According the Centers for Disease Control and Prevention (CDC), more than 54 million adults in the U.S. were diagnosed with arthritis in the US between 2013 and 2015. That is more than 22 percent of the population.
Arthritis becomes greater as you age, and it is more common among women than men. While there are many causes of arthritis, there is one that is not often considered: vaccines.
Vaccine injuries and arthritis
While injuries from vaccines are rare, they do occur in a small percentage of individuals who receive vaccines. Arthritis is an injury that has been known to result from certain vaccines. In fact, it is on the table of listed complications for the measles mumps rubella (MMR) vaccine that is maintained by the National Vaccine Injury Compensation Program (VICP).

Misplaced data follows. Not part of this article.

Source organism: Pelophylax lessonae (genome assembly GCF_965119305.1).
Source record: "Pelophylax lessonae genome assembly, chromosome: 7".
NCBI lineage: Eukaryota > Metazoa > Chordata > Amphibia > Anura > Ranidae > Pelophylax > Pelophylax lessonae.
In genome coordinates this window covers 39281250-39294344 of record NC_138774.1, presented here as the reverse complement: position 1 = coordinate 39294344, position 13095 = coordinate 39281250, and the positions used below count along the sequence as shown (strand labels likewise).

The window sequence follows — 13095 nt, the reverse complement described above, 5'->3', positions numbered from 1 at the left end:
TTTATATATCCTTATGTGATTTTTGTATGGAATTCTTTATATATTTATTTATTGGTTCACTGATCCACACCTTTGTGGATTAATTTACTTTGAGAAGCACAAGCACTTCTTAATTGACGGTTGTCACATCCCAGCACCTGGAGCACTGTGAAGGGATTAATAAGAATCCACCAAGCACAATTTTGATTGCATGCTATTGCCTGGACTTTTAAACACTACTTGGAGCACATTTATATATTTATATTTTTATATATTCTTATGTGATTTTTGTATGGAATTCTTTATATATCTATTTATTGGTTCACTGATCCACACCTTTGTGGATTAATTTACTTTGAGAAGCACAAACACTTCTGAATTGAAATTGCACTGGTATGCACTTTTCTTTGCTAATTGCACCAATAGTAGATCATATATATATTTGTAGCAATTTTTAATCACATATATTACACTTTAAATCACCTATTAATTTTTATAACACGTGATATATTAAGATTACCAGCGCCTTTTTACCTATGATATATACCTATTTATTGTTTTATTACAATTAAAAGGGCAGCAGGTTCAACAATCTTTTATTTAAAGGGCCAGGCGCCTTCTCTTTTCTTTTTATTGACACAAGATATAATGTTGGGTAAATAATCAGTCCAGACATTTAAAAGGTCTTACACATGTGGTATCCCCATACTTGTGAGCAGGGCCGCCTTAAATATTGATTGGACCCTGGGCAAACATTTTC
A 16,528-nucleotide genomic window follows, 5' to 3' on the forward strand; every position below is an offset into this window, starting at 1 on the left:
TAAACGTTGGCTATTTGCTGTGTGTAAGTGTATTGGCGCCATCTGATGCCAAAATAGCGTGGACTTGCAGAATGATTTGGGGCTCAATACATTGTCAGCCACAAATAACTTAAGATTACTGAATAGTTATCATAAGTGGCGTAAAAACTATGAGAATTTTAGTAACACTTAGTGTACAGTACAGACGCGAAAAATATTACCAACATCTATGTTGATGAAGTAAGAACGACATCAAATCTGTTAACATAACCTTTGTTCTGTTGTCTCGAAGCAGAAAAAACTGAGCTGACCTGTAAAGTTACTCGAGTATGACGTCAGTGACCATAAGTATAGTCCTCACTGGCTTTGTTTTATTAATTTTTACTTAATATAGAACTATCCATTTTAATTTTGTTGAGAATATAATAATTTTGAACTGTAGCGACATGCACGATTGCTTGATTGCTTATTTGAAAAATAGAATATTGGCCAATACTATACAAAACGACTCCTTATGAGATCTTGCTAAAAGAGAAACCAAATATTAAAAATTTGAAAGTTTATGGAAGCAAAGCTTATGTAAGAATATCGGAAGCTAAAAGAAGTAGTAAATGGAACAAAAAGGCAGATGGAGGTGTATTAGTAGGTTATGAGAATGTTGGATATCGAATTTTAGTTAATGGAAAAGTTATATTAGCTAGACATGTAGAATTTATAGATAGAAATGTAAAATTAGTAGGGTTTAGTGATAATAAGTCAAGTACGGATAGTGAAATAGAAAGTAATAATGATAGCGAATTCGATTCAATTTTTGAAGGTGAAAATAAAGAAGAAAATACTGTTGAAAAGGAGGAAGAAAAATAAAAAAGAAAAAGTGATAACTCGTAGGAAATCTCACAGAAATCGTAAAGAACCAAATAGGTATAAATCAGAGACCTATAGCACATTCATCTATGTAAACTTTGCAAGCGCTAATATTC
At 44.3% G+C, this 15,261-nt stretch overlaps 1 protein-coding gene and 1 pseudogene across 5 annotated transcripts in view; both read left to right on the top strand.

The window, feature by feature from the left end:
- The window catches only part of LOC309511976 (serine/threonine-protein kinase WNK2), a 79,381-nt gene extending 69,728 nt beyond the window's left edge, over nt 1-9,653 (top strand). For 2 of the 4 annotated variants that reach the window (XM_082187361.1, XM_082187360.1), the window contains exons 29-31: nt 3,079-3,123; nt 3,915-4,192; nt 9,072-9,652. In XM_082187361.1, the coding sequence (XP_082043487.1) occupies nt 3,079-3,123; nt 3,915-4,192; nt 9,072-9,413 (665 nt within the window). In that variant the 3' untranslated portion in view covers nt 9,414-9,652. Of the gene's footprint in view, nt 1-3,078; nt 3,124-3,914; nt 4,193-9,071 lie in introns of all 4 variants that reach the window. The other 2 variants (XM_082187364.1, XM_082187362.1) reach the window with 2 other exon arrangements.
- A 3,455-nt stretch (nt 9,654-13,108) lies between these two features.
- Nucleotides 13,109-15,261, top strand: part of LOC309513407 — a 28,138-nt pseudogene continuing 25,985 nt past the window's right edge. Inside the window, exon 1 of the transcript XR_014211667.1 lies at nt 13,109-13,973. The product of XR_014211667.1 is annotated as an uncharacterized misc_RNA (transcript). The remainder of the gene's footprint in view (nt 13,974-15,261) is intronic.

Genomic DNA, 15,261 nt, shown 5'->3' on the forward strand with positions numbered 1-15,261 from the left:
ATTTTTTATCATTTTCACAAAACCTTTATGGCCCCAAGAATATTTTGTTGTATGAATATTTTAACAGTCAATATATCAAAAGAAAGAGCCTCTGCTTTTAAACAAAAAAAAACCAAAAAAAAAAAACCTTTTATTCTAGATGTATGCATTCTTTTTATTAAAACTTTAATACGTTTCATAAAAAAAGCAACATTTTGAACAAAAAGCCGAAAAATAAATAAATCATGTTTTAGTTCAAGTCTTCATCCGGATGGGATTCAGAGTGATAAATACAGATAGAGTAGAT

VICP is a program that provides compensation to individuals who are injured as a result of vaccines. It is a government funded program, which has paid more than $3 billion to injured individuals in the US since 1988.
What if you were injured by a different vaccine?
If you experienced symptoms of arthritis days, weeks or even months after receiving a vaccine, it could be a sign that you were injured by that vaccine. Speak with your doctor about possible causes of your diagnosis and treatment options.
Even if your specific vaccine is not listed by VICP, you may still have the ability to bring a claim for compensation for your injuries. An attorney with experience handling vaccine injury cases can you explore your legal options for securing coverage for your treatment and other damages.